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2015

Salt Lake City - Oct 4th, 2015
Bobby tables
M y only exposure to Java is through a few online classes, so I had trouble getting SVG files to display using the AndroidSVG library, namely because I kept trying over and over to use SVGImageView.
Anyway, after putting androidsvg-1.2.1.jar into app/src/libs and putting acid1.svg into app/src/main/res/raw, you can map the SVG to an ImageView as follows:
SVG svg = null;
try { svg = SVG.getFromResource(this, R.raw.acid1); } catch (SVGParseException e) { e.printStackTrace(); }
Drawable acidDrawable = new PictureDrawable(svg.renderToPicture());
ImageView acidImage = (ImageView) findViewById(R.id.acidImageView);
acidImage.setImageDrawable(acidDrawable);

Salt Lake City - Oct 1st, 2015
Bobby tables
I was having some problems with prepared statements recently. While it was easy to insert like so:
$prepared_statement = mysqli_prepare($link, "INSERT INTO users (username, pass) VALUES (?, ?)");
mysqli_stmt_bind_param($prepared_statement, 'ss', $u, $p);
$u = $username;
$p = $pass;
mysqli_stmt_execute($prepared_statement);
mysqli_stmt_close($prepared_statement);
I had trouble coming up with procedural code for getting row information. Anyway, here's the code:
$prepared_statement = mysqli_prepare($link, "SELECT * FROM items WHERE type=?");
mysqli_stmt_bind_param($prepared_statement, 's', $t);
$t = $type;
mysqli_stmt_execute($prepared_statement);

$result = mysqli_stmt_get_result($prepared_statement);
$row = mysqli_fetch_array($result, MYSQLI_ASSOC);

S o, I took a Sec+ class recently. It didn't have any hands-on, but I saw some tools listed and checked out one in particular...   Salt Lake City - July 10th, 2015
540 failed login attempts
Hydra is a really-easy-to-use ssh brute force tool that runs on windows (download HERE) via command line. You'll need to find a password file before using it; search for one on your preferred search engine. In this case, I'm using a 16MB password file that I found called cracklib.txt that contains over 1.4 million passwords. Note: In windows, open with Wordpad, not Notepad (I also opened it with MS Word to get a quick count of how many words it contained and Word froze up for a solid 5 minutes, then froze up again when I went in for the word count).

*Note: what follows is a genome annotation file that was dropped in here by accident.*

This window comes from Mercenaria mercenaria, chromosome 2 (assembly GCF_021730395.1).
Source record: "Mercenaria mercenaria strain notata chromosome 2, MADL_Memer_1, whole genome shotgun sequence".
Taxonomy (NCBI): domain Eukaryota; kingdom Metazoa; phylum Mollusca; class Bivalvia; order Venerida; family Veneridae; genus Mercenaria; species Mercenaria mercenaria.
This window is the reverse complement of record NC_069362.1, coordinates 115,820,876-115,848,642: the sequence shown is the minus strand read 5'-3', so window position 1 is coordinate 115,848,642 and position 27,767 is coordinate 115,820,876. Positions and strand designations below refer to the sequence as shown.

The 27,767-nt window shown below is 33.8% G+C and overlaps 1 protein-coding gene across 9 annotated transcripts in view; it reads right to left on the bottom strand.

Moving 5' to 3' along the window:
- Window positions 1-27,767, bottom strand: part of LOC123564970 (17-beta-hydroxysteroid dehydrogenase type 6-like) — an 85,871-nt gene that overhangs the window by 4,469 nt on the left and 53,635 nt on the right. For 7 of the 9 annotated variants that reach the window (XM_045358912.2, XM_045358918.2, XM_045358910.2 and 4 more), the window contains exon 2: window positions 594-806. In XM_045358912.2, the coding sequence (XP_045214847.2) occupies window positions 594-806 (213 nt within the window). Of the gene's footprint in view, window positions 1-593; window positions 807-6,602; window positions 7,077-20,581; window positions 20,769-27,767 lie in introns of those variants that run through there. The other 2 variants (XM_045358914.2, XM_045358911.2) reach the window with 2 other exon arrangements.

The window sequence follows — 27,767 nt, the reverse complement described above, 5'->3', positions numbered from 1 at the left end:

I ran Hydra for a minute against my CentOS box, then logged into it and got "540 failed login attempts". That many attempts and guess what CentOS does? Nothing. That's right, the default install lets an attacker get in over 750,000 attacks a day (so you're going to need a much bigger password file if you want to try running this for more than 2 days consecutively).

Mind you, in this particular case, I'm doing this on a server that rarely reaches out to the network, so I'd hope that it shouldn't be particularly vulnerable to attacks (in theory, anyway). But for a box that's wide open on the network, particularly one with various users that are not you, I could see where brute force ssh could be a tool, though rather slow. Of course, you need a username, but hypothetically speaking, that sort of thing probably isn't that hard to social engineer out of someone.

So, what can you do to help protect your server? Use PKI keys? Well, yeah, that's probably a good idea, but I'm going to cover another option to help you guard your box without PKIs: sshguard. It's a small C program that pulls log files, analyzes them and appropriately tells the firewall to block IP addresses as needed. In the example below, it will pull syslog files and tell iptables to block IPs as needed. So, first:
sudo yum install python-twisted

yum -y install syslog-ng
chkconfig syslog-ng on
chkconfig rsyslog off

wget http://sourceforge.net/projects/sshguard/files/sshguard/sshguard-1.5/sshguard-1.5.tar.bz2
bunzip2 sshguard-1.5.tar.bz2
tar -xvf sshguard-1.5.tar
cd sshguard-1.5

sudo yum install gcc make
sudo ./configure --with-firewall=iptables
sudo make && sudo make install
Verify with this:
ls -la /usr/local/sbin/sshguard
Which should yield something like this:
-rwxr-xr-x 1 root root 399995 Dec 16 02:28 /usr/local/sbin/sshguard
Next:
nano iptables
Edit to something like this (adding the sshguard line):
:INPUT ACCEPT [0:0]
:FORWARD ACCEPT [0:0]
:OUTPUT ACCEPT [6585:1425605]
:sshguard - [0:0]
-A INPUT -m state --state RELATED,ESTABLISHED -j ACCEPT 
-A INPUT -j sshguard 
And:
service syslog-ng stop
service syslog-ng start

restart iptables
restart syslog-ng
Now try again with Hydra and ssh should be entirely blocked. In fact, you may need to reboot your linux box to clear the blacklist on your IP. If you think about it, yes, someone could spoof YOUR address and lock you out of your box. If you need access all the time and don't have local access to the server in question, it's probably time to rethink using PKI instead.